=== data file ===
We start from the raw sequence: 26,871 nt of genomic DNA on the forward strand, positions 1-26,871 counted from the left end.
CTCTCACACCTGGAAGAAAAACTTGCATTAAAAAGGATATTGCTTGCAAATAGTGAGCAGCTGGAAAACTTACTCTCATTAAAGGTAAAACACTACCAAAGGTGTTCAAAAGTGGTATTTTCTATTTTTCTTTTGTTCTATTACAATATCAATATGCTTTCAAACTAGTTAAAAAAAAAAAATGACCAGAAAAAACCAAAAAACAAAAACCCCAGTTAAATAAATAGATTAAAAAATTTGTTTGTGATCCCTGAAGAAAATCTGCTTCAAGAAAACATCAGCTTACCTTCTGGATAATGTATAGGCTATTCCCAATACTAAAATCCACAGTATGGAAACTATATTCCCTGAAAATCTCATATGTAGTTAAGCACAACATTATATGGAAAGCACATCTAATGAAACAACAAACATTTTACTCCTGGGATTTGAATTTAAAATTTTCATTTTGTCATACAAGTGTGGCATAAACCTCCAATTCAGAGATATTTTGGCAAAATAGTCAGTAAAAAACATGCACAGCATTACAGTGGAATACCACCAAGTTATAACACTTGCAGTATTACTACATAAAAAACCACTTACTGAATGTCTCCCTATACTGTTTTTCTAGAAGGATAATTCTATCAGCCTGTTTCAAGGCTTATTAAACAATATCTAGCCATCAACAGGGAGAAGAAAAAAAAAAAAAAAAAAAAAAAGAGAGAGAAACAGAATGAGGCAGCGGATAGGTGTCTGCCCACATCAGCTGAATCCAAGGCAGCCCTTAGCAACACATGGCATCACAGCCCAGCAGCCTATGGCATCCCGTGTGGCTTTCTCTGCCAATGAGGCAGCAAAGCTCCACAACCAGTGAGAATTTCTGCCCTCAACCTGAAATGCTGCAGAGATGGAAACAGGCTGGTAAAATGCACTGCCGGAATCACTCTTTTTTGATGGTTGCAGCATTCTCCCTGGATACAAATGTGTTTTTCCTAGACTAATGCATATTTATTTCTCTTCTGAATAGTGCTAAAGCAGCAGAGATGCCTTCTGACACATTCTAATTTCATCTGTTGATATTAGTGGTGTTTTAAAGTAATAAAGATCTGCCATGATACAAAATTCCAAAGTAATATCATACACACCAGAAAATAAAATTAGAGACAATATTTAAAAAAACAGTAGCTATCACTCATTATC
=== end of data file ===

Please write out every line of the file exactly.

We start from the raw sequence: 26,871 nt of genomic DNA on the forward strand, positions 1-26,871 counted from the left end.
CTCTCACACCTGGAAGAAAAACTTGCATTAAAAAGGATATTGCTTGCAAATAGTGAGCAGCTGGAAAACTTACTCTCATTAAAGGTAAAACACTACCAAAGGTGTTCAAAAGTGGTATTTTCTATTTTTCTTTTGTTCTATTACAATATCAATATGCTTTCAAACTAGTTAAAAAAAAAAAATGACCAGAAAAAACCAAAAAACAAAAACCCCAGTTAAATAAATAGATTAAAAAATTTGTTTGTGATCCCTGAAGAAAATCTGCTTCAAGAAAACATCAGCTTACCTTCTGGATAATGTATAGGCTATTCCCAATACTAAAATCCACAGTATGGAAACTATATTCCCTGAAAATCTCATATGTAGTTAAGCACAACATTATATGGAAAGCACATCTAATGAAACAACAAACATTTTACTCCTGGGATTTGAATTTAAAATTTTCATTTTGTCATACAAGTGTGGCATAAACCTCCAATTCAGAGATATTTTGGCAAAATAGTCAGTAAAAAACATGCACAGCATTACAGTGGAATACCACCAAGTTATAACACTTGCAGTATTACTACATAAAAAACCACTTACTGAATGTCTCCCTATACTGTTTTTCTAGAAGGATAATTCTATCAGCCTGTTTCAAGGCTTATTAAACAATATCTAGCCATCAACAGGGAGAAGAAAAAAAAAAAAAAAAAAAAAAAGAGAGAGAAACAGAATGAGGCAGCGGATAGGTGTCTGCCCACATCAGCTGAATCCAAGGCAGCCCTTAGCAACACATGGCATCACAGCCCAGCAGCCTATGGCATCCCGTGTGGCTTTCTCTGCCAATGAGGCAGCAAAGCTCCACAACCAGTGAGAATTTCTGCCCTCAACCTGAAATGCTGCAGAGATGGAAACAGGCTGGTAAAATGCACTGCCGGAATCACTCTTTTTTGATGGTTGCAGCATTCTCCCTGGATACAAATGTGTTTTTCCTAGACTAATGCATATTTATTTCTCTTCTGAATAGTGCTAAAGCAGCAGAGATGCCTTCTGACACATTCTAATTTCATCTGTTGATATTAGTGGTGTTTTAAAGTAATAAAGATCTGCCATGATACAAAATTCCAAAGTAATATCATACACACCAGAAAATAAAATTAGAGACAATATTTAAAAAAACAGTAGCTATCACTCATTATC